Mike Pare


phone: 423-757-6318




Mike Pare, the deputy Business editor at the Chattanooga Times Free Press, has worked at the paper for 27 years.
In addition to editing, Mike also writes Business stories and covers Volkswagen, economic development and manufacturing in Chattanooga and the surrounding area.
In the past he also has covered higher education.
Mike, a native of Fort Lauderdale, Fla., received a bachelor’s degree in communications from Florida Atlantic University. he worked at the Rome News-Tribune before coming to Chattanooga.
Contact Mike at 423-757-6318 or mpare@timesfreepress.com

Recent Stories »

Two national retailers plan to open stores in Warehouse Row in what some say is a signal that Chattanooga's revived downtown has finally arrived on the radar of brands with nationwide reach.

Enterprise South could see 2,000 more supplier jobs, officials say

20 more suppliers could build inside Chattanooga's industrial park

Some 300 acres that Volkswagen is freeing up at Enterprise South industrial park in Chattanooga for potential suppliers ultimately could add another 20 companies and 2,000 jobs, economic developers say.

Black Creek Mountain developers pledged Thursday to keep building the golf course community, while people questioning its tax increment financing called for a new review by Chattanooga officials.

Chattanooga’s Industrial Development Board today gave its OK to a financial incentives package for Volkswagen’s $600 million expansion.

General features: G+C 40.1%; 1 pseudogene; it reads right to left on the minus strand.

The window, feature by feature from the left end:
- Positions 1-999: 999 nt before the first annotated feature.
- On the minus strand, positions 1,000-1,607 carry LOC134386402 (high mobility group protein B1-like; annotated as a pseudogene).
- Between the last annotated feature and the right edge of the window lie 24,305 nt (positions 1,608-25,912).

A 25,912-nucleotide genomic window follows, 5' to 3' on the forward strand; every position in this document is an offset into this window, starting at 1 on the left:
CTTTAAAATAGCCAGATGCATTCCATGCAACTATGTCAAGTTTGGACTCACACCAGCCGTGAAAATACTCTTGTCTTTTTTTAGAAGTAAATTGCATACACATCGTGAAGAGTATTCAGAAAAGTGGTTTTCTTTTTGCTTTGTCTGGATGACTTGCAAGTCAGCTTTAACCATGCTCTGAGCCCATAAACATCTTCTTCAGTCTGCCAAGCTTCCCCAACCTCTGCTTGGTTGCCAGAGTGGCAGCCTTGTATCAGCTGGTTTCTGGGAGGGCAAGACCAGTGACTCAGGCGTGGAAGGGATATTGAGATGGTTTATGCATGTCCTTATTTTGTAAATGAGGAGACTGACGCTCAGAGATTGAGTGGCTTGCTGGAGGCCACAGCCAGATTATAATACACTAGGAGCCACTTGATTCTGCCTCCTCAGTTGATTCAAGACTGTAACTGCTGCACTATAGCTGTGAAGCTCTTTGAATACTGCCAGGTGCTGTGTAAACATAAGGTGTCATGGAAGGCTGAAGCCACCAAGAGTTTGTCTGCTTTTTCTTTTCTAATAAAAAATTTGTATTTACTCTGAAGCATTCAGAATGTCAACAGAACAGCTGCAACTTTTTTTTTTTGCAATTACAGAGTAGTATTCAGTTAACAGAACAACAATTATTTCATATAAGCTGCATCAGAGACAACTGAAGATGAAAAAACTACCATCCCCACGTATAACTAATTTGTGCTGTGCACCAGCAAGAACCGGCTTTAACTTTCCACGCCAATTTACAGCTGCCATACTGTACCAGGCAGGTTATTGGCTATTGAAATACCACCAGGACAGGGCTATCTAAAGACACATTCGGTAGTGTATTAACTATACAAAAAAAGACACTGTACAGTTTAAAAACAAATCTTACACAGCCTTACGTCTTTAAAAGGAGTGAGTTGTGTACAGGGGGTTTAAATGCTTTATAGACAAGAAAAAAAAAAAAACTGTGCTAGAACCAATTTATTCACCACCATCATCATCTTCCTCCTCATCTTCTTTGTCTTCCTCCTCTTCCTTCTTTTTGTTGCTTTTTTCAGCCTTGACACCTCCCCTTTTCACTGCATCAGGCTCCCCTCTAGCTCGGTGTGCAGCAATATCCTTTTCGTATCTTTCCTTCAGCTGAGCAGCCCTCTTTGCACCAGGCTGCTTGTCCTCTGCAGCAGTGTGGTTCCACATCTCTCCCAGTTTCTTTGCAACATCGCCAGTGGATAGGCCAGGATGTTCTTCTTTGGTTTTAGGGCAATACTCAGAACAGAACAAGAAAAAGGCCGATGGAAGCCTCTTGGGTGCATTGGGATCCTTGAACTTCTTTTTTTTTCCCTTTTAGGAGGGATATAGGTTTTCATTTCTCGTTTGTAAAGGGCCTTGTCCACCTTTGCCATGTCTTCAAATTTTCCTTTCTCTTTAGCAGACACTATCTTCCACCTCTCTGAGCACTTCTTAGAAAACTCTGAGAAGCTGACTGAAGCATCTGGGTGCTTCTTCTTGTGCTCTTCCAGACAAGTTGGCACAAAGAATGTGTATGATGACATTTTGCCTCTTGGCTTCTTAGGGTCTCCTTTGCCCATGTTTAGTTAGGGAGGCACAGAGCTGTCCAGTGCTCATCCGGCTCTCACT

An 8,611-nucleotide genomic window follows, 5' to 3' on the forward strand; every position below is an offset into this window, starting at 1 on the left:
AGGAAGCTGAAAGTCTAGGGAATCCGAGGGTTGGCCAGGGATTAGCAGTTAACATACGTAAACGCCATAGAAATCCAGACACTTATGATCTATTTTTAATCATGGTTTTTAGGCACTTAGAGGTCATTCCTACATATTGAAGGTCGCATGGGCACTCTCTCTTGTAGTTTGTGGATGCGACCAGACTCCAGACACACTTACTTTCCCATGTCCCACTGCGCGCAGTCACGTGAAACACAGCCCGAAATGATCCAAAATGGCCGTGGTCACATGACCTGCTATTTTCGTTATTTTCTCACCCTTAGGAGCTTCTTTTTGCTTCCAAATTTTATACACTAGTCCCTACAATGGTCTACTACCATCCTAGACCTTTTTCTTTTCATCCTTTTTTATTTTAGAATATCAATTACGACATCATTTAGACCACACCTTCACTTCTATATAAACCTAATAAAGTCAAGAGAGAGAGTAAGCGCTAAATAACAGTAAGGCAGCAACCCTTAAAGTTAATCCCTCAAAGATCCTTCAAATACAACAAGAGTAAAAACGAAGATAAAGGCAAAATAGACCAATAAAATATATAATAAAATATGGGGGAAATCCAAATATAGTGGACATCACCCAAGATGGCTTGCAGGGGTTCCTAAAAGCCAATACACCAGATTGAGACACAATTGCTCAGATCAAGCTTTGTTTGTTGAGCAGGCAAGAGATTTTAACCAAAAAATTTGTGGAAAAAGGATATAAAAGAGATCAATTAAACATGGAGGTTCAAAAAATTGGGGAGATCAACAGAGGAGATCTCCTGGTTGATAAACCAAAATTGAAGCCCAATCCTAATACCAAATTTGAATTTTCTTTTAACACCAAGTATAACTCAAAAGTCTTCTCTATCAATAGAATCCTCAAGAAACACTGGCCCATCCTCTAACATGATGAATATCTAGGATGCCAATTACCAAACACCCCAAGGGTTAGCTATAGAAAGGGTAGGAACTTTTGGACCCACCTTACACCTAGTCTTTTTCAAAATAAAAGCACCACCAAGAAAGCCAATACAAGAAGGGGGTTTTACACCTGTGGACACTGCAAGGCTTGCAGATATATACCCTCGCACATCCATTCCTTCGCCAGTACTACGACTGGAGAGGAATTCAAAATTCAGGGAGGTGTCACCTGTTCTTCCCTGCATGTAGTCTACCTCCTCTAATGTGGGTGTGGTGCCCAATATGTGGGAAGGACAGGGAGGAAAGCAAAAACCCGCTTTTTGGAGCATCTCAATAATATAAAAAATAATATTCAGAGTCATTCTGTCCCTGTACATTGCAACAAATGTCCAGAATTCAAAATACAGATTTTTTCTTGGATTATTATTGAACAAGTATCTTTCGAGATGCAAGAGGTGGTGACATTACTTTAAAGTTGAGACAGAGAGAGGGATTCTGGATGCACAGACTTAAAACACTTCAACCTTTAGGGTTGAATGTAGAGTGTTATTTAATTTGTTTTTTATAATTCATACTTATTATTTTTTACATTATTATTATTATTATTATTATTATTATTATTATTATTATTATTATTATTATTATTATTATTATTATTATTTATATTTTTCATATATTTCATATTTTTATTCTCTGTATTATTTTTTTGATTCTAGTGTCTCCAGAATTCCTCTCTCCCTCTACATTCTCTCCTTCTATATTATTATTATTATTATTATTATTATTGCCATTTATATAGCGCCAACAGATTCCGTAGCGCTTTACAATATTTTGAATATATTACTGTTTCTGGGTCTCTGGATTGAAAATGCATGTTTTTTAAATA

A Chattanooga panel today left unsettled a decision over whether to appeal a judge’s ruling related to the Black Creek Mountain development and tax incremental financing the project received.

The controversial barge moored on Chattanooga’s downtown waterfront may be dismantled where it sits if a plan is approved by a U.S. Bankruptcy Court judge next month.

Amid little discussion, Hamilton County commissioners today approved incentives for Volkswagen’s proposed expansion that will be used to help the company assemble a new sport utility vehicle.

A new letter to Volkswagen employees from the United Auto Workers says its officials are confident VW will recognize the union if it gains "a meaningful portion" of the workforce as members of its Chattanooga local.

Volkswagen's Chattanooga plant lapped its Mexican competition to land a new sport utility vehicle, but the company's operations south of the border are what officials here dream about for the Tennessee factory.

A 300-acre tract of land next to Volkswagen's Chattanooga plant will play a key role as the company prepares to launch the German automaker's first research and development facility of its kind on American soil.

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